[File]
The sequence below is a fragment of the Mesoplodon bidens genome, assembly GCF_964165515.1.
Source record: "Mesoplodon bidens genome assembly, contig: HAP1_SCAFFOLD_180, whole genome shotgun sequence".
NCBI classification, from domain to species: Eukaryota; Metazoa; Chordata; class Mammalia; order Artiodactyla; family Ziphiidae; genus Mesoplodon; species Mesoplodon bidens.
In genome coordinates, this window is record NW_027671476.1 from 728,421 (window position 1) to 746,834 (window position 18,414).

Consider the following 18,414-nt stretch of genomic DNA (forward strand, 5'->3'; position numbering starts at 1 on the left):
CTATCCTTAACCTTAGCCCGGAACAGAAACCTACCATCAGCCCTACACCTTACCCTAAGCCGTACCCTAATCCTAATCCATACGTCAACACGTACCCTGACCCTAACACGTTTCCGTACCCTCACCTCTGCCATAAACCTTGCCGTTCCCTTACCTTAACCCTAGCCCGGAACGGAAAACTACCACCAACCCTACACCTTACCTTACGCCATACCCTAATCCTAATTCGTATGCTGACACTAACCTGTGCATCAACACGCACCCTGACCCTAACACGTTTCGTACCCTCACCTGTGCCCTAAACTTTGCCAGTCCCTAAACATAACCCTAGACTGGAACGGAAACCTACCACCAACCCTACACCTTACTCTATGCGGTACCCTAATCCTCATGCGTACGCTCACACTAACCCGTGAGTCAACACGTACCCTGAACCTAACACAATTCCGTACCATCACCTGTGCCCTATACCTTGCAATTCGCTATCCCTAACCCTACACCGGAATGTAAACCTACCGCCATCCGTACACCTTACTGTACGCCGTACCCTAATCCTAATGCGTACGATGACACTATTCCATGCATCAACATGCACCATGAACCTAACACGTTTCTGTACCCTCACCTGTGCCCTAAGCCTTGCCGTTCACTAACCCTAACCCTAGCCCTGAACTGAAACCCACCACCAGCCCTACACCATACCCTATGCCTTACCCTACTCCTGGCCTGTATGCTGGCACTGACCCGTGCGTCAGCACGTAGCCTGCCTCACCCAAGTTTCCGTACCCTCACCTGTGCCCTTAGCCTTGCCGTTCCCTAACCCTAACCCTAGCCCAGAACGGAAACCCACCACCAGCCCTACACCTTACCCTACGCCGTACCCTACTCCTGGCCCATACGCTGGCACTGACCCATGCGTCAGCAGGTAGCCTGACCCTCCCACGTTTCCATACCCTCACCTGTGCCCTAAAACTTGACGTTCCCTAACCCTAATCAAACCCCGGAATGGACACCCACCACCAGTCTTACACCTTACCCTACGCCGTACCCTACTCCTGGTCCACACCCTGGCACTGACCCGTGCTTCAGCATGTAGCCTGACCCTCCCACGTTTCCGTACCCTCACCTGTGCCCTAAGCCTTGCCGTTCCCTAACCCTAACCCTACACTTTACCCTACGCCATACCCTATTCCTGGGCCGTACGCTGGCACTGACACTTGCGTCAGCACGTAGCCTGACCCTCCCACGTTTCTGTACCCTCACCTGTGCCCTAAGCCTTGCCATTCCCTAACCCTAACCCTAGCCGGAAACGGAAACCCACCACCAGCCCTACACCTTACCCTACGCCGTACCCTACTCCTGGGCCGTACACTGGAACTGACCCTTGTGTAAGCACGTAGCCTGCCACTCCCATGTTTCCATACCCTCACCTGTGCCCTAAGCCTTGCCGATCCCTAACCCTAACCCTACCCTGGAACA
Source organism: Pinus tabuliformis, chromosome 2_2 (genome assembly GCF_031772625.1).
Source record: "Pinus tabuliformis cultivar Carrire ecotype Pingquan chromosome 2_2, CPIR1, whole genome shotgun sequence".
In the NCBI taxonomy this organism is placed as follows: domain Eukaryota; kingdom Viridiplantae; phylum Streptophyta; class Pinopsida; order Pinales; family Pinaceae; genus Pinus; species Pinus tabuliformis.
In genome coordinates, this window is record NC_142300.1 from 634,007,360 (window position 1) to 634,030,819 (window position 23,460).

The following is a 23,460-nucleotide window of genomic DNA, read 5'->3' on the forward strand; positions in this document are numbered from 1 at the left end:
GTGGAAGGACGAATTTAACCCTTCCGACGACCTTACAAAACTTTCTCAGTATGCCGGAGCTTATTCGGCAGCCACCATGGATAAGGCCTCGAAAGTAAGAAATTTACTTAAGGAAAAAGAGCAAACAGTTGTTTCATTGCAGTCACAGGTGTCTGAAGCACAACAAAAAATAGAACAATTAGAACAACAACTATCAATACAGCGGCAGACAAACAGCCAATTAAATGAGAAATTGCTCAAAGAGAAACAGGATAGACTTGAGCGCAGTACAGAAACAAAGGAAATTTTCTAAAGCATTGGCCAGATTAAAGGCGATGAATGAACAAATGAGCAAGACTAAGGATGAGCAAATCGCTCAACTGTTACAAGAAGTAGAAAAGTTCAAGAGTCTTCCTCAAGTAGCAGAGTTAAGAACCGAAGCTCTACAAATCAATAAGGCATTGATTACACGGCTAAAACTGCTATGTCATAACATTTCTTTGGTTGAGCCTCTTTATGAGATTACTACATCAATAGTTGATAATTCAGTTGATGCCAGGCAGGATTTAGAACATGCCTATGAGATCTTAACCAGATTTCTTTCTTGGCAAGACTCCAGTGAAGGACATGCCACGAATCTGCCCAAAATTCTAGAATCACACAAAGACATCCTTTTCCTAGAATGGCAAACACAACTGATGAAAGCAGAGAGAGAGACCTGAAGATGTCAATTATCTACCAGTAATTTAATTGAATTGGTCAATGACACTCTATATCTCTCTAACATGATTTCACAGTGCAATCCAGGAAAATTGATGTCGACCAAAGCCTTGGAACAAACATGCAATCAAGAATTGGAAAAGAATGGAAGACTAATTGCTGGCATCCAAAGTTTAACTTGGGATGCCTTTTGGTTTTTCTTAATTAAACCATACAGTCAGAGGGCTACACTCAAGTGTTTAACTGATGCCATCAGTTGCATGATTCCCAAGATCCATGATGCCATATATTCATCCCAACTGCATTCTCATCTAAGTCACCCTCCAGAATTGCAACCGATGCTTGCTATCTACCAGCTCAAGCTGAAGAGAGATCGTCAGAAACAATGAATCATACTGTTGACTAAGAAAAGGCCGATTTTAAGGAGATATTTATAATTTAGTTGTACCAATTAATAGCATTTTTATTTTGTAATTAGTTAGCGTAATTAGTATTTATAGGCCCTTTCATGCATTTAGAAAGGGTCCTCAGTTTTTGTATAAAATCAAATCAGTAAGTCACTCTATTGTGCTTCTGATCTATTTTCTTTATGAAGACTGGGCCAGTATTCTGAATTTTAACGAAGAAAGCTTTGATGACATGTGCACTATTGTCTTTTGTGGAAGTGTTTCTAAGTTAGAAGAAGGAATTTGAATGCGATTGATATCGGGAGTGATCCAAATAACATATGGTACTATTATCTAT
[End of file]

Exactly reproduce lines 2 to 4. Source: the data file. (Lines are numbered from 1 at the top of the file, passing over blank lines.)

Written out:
Source record: "Mesoplodon bidens genome assembly, contig: HAP1_SCAFFOLD_180, whole genome shotgun sequence".
NCBI classification, from domain to species: Eukaryota; Metazoa; Chordata; class Mammalia; order Artiodactyla; family Ziphiidae; genus Mesoplodon; species Mesoplodon bidens.
In genome coordinates, this window is record NW_027671476.1 from 728,421 (window position 1) to 746,834 (window position 18,414).